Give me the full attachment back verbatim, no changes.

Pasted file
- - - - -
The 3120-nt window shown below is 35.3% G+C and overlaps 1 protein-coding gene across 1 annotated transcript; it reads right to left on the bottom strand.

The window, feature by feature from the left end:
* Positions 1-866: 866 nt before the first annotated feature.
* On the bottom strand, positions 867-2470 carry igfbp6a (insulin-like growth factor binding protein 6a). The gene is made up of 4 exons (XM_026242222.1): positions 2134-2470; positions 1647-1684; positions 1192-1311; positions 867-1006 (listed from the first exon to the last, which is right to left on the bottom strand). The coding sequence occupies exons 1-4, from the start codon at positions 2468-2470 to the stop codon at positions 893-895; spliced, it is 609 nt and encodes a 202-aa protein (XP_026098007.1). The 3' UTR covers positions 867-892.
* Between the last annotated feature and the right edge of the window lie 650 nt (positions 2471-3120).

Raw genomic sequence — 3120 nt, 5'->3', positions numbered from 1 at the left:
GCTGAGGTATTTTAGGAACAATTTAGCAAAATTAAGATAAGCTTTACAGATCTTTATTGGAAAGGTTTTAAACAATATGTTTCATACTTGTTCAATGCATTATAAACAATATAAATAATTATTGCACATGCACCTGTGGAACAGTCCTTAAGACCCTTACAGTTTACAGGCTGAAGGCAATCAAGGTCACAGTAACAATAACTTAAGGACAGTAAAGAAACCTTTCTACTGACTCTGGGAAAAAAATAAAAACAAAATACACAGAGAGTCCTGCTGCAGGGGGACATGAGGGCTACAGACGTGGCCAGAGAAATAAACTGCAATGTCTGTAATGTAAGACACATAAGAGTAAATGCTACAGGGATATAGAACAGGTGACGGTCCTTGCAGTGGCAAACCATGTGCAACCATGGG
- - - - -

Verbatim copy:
The 3120-nt window shown below is 35.3% G+C and overlaps 1 protein-coding gene across 1 annotated transcript; it reads right to left on the bottom strand.

The window, feature by feature from the left end:
* Positions 1-866: 866 nt before the first annotated feature.
* On the bottom strand, positions 867-2470 carry igfbp6a (insulin-like growth factor binding protein 6a). The gene is made up of 4 exons (XM_026242222.1): positions 2134-2470; positions 1647-1684; positions 1192-1311; positions 867-1006 (listed from the first exon to the last, which is right to left on the bottom strand). The coding sequence occupies exons 1-4, from the start codon at positions 2468-2470 to the stop codon at positions 893-895; spliced, it is 609 nt and encodes a 202-aa protein (XP_026098007.1). The 3' UTR covers positions 867-892.
* Between the last annotated feature and the right edge of the window lie 650 nt (positions 2471-3120).

Raw genomic sequence — 3120 nt, 5'->3', positions numbered from 1 at the left:
GCTGAGGTATTTTAGGAACAATTTAGCAAAATTAAGATAAGCTTTACAGATCTTTATTGGAAAGGTTTTAAACAATATGTTTCATACTTGTTCAATGCATTATAAACAATATAAATAATTATTGCACATGCACCTGTGGAACAGTCCTTAAGACCCTTACAGTTTACAGGCTGAAGGCAATCAAGGTCACAGTAACAATAACTTAAGGACAGTAAAGAAACCTTTCTACTGACTCTGGGAAAAAAATAAAAACAAAATACACAGAGAGTCCTGCTGCAGGGGGACATGAGGGCTACAGACGTGGCCAGAGAAATAAACTGCAATGTCTGTAATGTAAGACACATAAGAGTAAATGCTACAGGGATATAGAACAGGTGACGGTCCTTGCAGTGGCAAACCATGTGCAACCATGGG